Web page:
X580, BR831X, BR10, BR10SW, Black Mouse, Final and Rush are designed and built by staff from Nanyang Polytechnic. Black Mouse has 8 infrared sensors and a gyro sensor for navigation and it emerged as the Champion in the Singapore Robotic Games 2009. BR10 and BR10SW are new separate designs with 4 wheels. Final is a light weight mouse, weighing approximately 90g. Rush runs on two Faulhaber DC motors and it came in first in the All-Japan Micromouse Contest 2009 – Expert Class category last November and first in the Singapore Robotic Games 2010 this past January.
Knight and STM are designed by students at the Institute of Technical Education in Singapore. Excel-7 is designed by staff at the same school. The name STM actually stands for Short Term Memory. Sometimes the micromouse will reset by itself when the students are practicing in their own maze, so they named it short term memory (forget everything). It is just a coincidence that the name is the same as the ST microelectronics MCU. Excel-7 does actually use the STM32F103 MCU.
Decimus and Decimus 2 are designed by Peter Harrison of the UK. Decimus is a conventional wheelchair mouse using Faulhaber 2224 motors controlled by a dsPIC30F6015 processor running at 32MHz. The processor was chosen because it is cheap, provides high performance, has a good set of peripherals, and uses readily available, free tools. This is his first mouse driven by DC motors. It can manage accelerations of up to 4m/s2 and corners at variable speeds depending on the turn radius. By his estimate, it is half as quick as the leading S.E. Asian mice and could rank inside the top 15 if he could just stop it from crashing. Decimus 2 is an evolution of Decimus using a slightly different sensor configuration and Faulhaber 1717 motors, making it significantly lighter. Both mice make use of an on-board LCD screen for interaction with the user.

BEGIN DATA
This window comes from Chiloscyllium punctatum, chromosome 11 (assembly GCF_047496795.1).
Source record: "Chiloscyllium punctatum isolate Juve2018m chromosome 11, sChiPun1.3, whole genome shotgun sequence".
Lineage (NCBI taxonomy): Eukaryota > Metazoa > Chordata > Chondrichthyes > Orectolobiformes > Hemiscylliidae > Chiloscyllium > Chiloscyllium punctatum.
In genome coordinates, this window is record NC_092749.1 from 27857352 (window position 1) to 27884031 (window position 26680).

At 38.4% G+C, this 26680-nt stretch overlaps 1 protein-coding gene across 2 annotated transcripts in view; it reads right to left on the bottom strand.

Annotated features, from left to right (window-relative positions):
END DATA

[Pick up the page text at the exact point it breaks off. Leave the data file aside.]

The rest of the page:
MMIT is built by a team of students from Vellore Institute of Technology, a University in South India.
MITEE Mouse 11 is from the team of David Otten and Tony Caloggero, staff members at the Massachusetts Institute of Technology. It came in 7th at the All-Japan Micromouse Contest last year.
DEXTER, SNIPER, and XETA 4 are built by a team of students from Vellore Institute of Technology. They use an ATmega microcontroller and are programmed with an advanced flood fill algorithm. They use DC servo motors.
Zeetah V is designed and built by Harjit Singh with some help from Pierre Hollis. It uses a STM32F103 CPU with 512KB flash and 64KB of RAM. It has six triangulation based sensors, the same technology as the MITEEx based mice as well as a ADXLRS610 gyro and KXSD9 tri-axis accelerometer. Also included are 4MB of on-board serial flash, a beeper, and a four character display for debugging and data logging. Power comes from two LiPo 140 mAh cells. The motors are MicoroMo 1524T006SR with IE-512 encoders. The mouse weighs 100 g and measures 119 mm x 75 mm.
FED is built by a team of students from Mahatma Gandhi Institute of Technology, an affiliate of Jawaharlal Nehru Technical University, in Hyderabad, India.
Indian Robochargers is built by a team of students from Vellore Institute of Technology, a University in South India.
Sakura Nezumi San is built by Shunsuke Sakura, a student at the Tokyo University of Science. The name includes his name “Sakura”, “Nezumi” which means mouse in Japanese, and “San” which means third. It uses DC motors with encoders and measures 75 mm x 100 mm x 25 mm. It is powered by a 2 cell Li-Po battery rated at 240 mAh. There are no filters in the 4 optical sensor circuits; all the filtering is done in software. In addition to the optical sensors, the mouse also monitors one gyro and the battery voltage. This is his first DC mouse, made partially with information collected from the web.
This report is abridged from the original written by the contest organiser, David Otten . The complete, original report with the individual run times is attached below…